Inside the Oak Park Heights prison where Derek Chauvin is being held

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Derek Chauvin will spend the next eight weeks at Minnesota Correctional Facility-Oak Park Heights — a maximum-security state prison from which no inmate has ever escaped in its nearly 40-year history.

After being convicted in the murder of George Floyd, the ex-Minneapolis cop had his bail swiftly revoked and he was transferred to the prison in Stillwater.

Chauvin — who is facing up to 40 years for killing Floyd during an arrest — will stay there until his sentencing.

The facility, which is about 25 miles east of downtown Minneapolis, has a reputation for being highly secure and housing some of the most notorious criminals.

How secure is the prison?

Officially known as Minnesota Correctional Facility-Oak Park Heights (MCF-OPH), the facility is the state’s only level five prison for male inmates.

“Oak Park Heights is the highest custody level in the Minnesota DOC system. However, the majority of inmates housed here are maximum and close custody, as some of the inmates need a higher level of security,” the DOC said.

Built partially underground, the fortress is designed to isolate the inmates and prevent them from fighting each other or their guards, according to the National Geographic series “America’s Hardest Prisons.”

Since it first opened in 1982, there have been no escapes and only one recorded homicide, Newsweek reported.

In 2013, Shane Lawrence Cooper, an inmate, was found dead shortly after surveillance footage showed another prisoner, Benjamin Heath Beck, enter his cell, the Star Tribune reported.

Beck later admitted to strangling Cooper with a shoelace from a tennis shoe in his room, the newspaper reported.

Prison employees have warned that there had been “many staff assaults” and working there “can be dangerous” in anonymous Indeed posts.

“Must be on top of your toes at all times since dealings [sic] with some of the worst criminals out there,” one post said.

Who are some of its most notorious inmates?

The facility, which can house up to 473 inmates, has been home to some of the state’s most dangerous criminals.

Minnesota’s “Weepy-Voiced Killer,” Paul Michael Stephani — a serial killer known for his tearful phone calls taunting police in the 1980s — was an inmate there before his death in 1998, the Star Tribune reported.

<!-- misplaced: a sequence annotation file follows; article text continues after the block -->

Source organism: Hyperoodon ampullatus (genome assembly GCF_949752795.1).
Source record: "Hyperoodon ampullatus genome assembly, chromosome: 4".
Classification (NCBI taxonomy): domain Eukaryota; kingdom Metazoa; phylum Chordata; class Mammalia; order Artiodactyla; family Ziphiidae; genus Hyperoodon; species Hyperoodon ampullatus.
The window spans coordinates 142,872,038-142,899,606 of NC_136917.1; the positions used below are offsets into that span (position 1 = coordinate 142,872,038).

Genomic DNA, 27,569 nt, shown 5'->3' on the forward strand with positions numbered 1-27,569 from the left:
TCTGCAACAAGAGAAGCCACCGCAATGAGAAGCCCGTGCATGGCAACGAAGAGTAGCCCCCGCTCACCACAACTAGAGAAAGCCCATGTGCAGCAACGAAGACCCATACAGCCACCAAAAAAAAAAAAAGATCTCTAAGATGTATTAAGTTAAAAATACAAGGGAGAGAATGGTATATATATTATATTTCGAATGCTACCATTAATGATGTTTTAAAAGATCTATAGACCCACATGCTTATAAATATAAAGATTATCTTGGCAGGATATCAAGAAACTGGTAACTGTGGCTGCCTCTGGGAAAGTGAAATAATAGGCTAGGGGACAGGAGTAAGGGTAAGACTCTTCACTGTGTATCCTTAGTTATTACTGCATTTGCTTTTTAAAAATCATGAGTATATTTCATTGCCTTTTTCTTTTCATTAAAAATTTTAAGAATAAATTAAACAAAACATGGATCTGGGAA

Mark Antonio Profit, a convicted murderer who was believed to be the “Wirth Park Killer,” died from a drug overdose while a prisoner there in 2002.

Byron Smith, who killed his teenage cousins on Thanksgiving 2012, also served out his sentences at the prison, news station WCOO reported.

Another inmate, Lawrence Scott Dame, was sent there after he was convicted of fatally bludgeoning his sister, her husband, and their three kids as they slept in their home in October 2000, the St. Paul Pioneer Press reported.

Are inmates allowed to have visitors during the COVID-19 pandemic?

Per the facility’s current COVID-19 guidance, Chauvin will be allowed to have a limited number of visitors.

All visits are limited to up to one hour, and all guests must wear masks, the DOC said.

Visitors and inmates, however, are prohibited from having any physical contact.

Chauvin will be allowed to meet with his attorney, whose number was reportedly written on his hand as he was taken into custody Tuesday following the verdict.

What are some of the programs at the prison?

The prison offers enrichment options to inmates such as literacy, digital literacy, and General Educational Development (GED) programs.

Inmates also have the opportunity to earn certificates in computer career programming.

It also has its own newspaper, the New Perspective, which was started in the late ’80s.

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